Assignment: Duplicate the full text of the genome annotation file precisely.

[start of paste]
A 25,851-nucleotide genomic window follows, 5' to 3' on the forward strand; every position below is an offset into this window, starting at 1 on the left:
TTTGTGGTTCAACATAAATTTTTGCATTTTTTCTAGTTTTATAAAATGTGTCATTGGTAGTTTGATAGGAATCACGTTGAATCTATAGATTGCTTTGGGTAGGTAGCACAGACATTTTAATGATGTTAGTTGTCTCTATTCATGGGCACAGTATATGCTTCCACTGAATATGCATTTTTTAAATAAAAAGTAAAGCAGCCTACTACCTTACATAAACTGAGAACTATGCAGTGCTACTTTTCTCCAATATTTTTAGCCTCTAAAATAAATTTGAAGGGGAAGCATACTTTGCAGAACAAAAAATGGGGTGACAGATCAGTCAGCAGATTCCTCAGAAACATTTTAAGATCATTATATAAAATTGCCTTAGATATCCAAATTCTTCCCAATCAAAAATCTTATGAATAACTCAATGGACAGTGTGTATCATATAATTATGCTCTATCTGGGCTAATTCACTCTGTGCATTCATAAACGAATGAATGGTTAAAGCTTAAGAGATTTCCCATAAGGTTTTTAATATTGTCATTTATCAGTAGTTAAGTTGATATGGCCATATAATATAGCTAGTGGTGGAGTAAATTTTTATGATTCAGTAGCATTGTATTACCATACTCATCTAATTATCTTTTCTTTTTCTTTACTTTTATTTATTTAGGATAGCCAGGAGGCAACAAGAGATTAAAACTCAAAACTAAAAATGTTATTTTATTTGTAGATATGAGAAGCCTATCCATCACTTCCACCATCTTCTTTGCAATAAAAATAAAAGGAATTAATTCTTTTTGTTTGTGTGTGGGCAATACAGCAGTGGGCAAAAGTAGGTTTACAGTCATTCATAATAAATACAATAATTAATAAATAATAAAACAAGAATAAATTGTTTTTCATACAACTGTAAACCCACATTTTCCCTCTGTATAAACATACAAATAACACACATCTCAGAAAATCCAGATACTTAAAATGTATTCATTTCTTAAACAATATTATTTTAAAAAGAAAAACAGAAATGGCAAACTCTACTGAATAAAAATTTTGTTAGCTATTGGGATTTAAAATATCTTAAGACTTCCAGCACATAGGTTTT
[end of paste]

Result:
A 25,851-nucleotide genomic window follows, 5' to 3' on the forward strand; every position below is an offset into this window, starting at 1 on the left:
TTTGTGGTTCAACATAAATTTTTGCATTTTTTCTAGTTTTATAAAATGTGTCATTGGTAGTTTGATAGGAATCACGTTGAATCTATAGATTGCTTTGGGTAGGTAGCACAGACATTTTAATGATGTTAGTTGTCTCTATTCATGGGCACAGTATATGCTTCCACTGAATATGCATTTTTTAAATAAAAAGTAAAGCAGCCTACTACCTTACATAAACTGAGAACTATGCAGTGCTACTTTTCTCCAATATTTTTAGCCTCTAAAATAAATTTGAAGGGGAAGCATACTTTGCAGAACAAAAAATGGGGTGACAGATCAGTCAGCAGATTCCTCAGAAACATTTTAAGATCATTATATAAAATTGCCTTAGATATCCAAATTCTTCCCAATCAAAAATCTTATGAATAACTCAATGGACAGTGTGTATCATATAATTATGCTCTATCTGGGCTAATTCACTCTGTGCATTCATAAACGAATGAATGGTTAAAGCTTAAGAGATTTCCCATAAGGTTTTTAATATTGTCATTTATCAGTAGTTAAGTTGATATGGCCATATAATATAGCTAGTGGTGGAGTAAATTTTTATGATTCAGTAGCATTGTATTACCATACTCATCTAATTATCTTTTCTTTTTCTTTACTTTTATTTATTTAGGATAGCCAGGAGGCAACAAGAGATTAAAACTCAAAACTAAAAATGTTATTTTATTTGTAGATATGAGAAGCCTATCCATCACTTCCACCATCTTCTTTGCAATAAAAATAAAAGGAATTAATTCTTTTTGTTTGTGTGTGGGCAATACAGCAGTGGGCAAAAGTAGGTTTACAGTCATTCATAATAAATACAATAATTAATAAATAATAAAACAAGAATAAATTGTTTTTCATACAACTGTAAACCCACATTTTCCCTCTGTATAAACATACAAATAACACACATCTCAGAAAATCCAGATACTTAAAATGTATTCATTTCTTAAACAATATTATTTTAAAAAGAAAAACAGAAATGGCAAACTCTACTGAATAAAAATTTTGTTAGCTATTGGGATTTAAAATATCTTAAGACTTCCAGCACATAGGTTTT